1916 – June 8

Yesterday we had news of the great Naval Battle off Jutland with the Germans – a victory for us, but dearly paid for. Our losses in ships and men were very large, probably larger than the Germans, but they bolted home and left us masters of the Sea, so they can hardly claim it, but they will, as a victory. We had thorough bad luck throughout. Then we have news of the most dramatic incident in the War, the sinking of The Hampshire with Lord Kitchener and Staff on board en route for Russia – no survivors. It is sad. Kitchener is not irreplaceable, but it is a great feather in the German cap.

1916 – May 1

Keep your tails up! We lost a Battleship yesterday, mined in the Mediterranean, a submarine the day before, and to-day we get news (long expected as far as I am concerned) of Townshend surrender to the Turks at Kut el Amara with 9000 men! 9000 men doesn’t matter tuppence and very few white, but the whole thing will be greatly magnified and be a heavy blow to our prestige in the East, it may even bring the Afghans down on top of us, as they have long been hanging on the brink – however, it’s all God’s will and certainly our nation with its pre-war concentration on trade and rubbish, and utter neglect of its army, does not deserve to win this war.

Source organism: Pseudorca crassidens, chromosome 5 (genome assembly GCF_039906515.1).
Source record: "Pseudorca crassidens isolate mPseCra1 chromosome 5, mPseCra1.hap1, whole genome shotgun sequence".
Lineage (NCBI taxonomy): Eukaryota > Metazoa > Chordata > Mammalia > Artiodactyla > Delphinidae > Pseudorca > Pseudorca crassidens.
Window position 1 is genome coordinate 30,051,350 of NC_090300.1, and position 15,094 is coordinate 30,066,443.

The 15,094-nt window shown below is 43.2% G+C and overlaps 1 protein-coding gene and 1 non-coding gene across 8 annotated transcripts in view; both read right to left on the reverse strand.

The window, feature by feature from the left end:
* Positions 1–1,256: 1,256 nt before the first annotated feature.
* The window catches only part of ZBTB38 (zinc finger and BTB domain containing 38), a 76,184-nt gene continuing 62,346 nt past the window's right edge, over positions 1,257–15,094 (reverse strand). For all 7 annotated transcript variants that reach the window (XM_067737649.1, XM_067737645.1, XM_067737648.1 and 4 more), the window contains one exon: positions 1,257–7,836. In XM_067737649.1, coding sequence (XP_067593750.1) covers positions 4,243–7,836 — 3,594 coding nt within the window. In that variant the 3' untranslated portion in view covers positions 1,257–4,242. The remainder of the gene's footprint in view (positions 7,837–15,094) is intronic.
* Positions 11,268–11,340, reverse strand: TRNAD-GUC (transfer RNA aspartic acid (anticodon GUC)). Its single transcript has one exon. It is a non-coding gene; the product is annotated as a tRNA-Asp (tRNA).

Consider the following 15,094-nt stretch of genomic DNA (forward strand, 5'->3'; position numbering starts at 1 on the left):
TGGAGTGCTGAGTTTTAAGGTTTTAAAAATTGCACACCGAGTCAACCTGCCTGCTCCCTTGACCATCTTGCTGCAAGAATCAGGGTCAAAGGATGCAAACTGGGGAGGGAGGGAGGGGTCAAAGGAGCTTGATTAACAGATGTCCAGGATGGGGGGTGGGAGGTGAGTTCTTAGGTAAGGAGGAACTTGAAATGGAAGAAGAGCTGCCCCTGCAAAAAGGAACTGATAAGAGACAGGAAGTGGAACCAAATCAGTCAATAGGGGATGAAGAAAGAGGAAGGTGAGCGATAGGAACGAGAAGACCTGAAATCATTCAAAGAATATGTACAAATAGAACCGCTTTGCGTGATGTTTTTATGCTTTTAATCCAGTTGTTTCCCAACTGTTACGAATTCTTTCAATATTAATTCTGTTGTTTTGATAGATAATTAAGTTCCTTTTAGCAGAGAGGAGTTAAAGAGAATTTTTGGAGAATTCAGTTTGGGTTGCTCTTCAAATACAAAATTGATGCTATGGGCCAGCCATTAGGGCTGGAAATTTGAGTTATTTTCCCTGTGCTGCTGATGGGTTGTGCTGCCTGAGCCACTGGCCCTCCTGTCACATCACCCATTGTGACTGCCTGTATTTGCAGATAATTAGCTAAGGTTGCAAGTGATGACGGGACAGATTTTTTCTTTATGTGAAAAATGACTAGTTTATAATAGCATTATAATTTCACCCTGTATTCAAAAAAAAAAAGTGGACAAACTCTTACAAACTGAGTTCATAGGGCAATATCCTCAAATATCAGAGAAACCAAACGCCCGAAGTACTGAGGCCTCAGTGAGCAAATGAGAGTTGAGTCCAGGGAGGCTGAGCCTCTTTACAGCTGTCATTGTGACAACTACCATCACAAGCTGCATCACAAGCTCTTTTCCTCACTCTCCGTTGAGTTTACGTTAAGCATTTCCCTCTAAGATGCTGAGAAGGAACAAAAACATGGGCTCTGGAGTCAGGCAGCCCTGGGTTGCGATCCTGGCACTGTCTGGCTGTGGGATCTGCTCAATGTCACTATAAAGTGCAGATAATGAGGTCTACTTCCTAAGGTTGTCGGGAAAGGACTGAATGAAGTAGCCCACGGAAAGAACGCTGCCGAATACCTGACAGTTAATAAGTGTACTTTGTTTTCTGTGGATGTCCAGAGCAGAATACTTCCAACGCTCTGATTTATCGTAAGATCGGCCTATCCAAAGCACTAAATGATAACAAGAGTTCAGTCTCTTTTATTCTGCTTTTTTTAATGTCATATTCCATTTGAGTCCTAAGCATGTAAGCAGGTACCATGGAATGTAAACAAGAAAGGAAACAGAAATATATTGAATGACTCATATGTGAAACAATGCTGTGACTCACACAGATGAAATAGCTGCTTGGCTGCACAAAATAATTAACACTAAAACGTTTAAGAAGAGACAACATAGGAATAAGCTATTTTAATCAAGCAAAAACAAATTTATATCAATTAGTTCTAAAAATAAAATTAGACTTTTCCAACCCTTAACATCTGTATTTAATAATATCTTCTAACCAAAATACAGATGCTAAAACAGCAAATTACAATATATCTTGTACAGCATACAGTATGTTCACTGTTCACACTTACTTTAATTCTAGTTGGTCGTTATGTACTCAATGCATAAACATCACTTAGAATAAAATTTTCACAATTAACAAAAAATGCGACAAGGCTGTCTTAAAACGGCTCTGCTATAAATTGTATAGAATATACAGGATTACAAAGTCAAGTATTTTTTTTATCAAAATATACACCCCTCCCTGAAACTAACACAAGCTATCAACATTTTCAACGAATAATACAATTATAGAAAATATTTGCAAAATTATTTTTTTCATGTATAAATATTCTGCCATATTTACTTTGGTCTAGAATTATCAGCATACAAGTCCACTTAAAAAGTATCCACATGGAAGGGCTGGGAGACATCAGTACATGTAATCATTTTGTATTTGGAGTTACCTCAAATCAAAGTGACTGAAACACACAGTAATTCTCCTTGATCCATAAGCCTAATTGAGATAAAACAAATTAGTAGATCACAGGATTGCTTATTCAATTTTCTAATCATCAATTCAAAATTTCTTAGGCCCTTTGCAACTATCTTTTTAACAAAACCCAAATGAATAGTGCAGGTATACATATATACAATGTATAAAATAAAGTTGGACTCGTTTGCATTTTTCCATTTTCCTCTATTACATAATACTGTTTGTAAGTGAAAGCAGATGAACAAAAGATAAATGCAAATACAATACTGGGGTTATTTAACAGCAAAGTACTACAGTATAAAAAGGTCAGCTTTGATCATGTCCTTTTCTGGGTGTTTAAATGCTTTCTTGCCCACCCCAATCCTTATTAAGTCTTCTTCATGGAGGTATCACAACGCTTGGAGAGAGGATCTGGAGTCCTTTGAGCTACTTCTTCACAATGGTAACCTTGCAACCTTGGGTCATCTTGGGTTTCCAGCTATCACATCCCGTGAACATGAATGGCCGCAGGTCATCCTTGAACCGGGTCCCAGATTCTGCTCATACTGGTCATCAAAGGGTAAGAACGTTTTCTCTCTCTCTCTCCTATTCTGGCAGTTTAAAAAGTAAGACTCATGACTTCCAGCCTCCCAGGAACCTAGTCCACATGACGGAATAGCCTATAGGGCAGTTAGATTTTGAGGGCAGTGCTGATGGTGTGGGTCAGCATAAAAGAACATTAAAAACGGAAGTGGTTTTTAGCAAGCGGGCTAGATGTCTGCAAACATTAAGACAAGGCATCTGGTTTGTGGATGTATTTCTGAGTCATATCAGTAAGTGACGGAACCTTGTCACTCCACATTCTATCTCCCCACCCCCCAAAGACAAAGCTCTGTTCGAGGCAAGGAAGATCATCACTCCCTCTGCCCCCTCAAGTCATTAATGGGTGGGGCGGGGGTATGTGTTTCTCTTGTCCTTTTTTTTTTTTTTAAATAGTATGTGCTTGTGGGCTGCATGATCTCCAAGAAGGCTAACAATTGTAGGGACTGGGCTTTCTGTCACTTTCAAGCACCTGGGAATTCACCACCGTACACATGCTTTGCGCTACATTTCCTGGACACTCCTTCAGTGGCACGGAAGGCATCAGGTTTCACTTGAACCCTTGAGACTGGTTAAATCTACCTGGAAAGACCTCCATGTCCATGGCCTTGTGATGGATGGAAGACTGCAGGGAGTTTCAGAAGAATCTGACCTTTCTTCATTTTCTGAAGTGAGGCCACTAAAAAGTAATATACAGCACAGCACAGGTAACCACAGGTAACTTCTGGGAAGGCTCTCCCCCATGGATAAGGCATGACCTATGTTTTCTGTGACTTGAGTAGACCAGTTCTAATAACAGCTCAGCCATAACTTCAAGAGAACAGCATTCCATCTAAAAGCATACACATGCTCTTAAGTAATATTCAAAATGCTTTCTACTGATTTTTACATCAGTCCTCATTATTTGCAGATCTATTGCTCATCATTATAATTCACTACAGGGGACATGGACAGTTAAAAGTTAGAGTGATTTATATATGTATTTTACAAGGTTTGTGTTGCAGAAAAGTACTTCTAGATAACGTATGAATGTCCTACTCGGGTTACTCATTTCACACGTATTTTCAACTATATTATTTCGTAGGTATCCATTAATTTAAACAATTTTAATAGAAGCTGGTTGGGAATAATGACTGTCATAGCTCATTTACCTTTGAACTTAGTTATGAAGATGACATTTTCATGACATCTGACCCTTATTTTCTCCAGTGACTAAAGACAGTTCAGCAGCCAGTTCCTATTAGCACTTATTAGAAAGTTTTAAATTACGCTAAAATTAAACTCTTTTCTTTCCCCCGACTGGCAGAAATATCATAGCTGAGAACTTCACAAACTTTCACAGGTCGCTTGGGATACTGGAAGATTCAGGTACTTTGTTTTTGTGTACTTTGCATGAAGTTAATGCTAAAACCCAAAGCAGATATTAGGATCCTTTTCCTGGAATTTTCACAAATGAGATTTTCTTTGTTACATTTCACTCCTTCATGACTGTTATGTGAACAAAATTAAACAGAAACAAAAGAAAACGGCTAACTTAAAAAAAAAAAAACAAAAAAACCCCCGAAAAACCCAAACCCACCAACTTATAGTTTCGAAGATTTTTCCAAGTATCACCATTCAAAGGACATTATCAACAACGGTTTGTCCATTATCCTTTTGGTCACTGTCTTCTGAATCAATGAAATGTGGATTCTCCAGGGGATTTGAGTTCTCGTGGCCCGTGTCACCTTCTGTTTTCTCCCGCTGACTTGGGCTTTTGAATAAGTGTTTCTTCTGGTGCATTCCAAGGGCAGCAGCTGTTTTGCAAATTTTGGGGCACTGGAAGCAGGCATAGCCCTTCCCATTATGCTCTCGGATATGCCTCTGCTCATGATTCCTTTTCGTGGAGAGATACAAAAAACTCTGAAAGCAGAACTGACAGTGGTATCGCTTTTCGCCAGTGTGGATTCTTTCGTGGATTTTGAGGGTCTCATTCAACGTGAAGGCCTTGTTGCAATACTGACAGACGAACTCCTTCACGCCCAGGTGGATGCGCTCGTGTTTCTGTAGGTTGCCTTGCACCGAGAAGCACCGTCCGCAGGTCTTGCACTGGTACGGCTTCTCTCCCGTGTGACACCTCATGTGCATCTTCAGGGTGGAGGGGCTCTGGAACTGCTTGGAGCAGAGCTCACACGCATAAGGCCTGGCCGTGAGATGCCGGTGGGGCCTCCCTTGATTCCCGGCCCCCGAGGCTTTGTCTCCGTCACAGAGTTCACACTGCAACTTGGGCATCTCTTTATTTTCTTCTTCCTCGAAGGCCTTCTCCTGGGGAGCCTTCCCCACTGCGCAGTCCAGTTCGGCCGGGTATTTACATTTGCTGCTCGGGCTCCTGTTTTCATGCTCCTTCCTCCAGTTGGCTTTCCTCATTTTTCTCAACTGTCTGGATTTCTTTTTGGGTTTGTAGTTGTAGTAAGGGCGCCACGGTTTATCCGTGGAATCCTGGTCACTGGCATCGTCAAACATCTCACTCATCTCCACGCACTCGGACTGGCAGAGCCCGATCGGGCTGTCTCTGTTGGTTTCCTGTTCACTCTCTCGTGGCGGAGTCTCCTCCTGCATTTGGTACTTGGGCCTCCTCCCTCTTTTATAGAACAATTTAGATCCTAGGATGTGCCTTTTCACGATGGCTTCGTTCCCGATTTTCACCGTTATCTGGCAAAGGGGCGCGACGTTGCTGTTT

1914 – December 15

Daisie left by the 5 p.m. express for Paris, where she will meet Dollie [one of Daisie’s two sisters]. There is a chance of her getting hospital work here at last with a Mrs. Gardner – on Dec. 28th. Am dining to-night with Fernie where I shall meet Mrs. G. and talk it over. It has been a rainy week. The war drags on, the only bright spot being our sinking of the small but good German squadron off the Falkland Islands. One has hardly any hopes of anything dramatic It is just a question of who fires first. There is no doubt of eventual victory for us but when? I have always said the active war would end on May 15th, we shall see.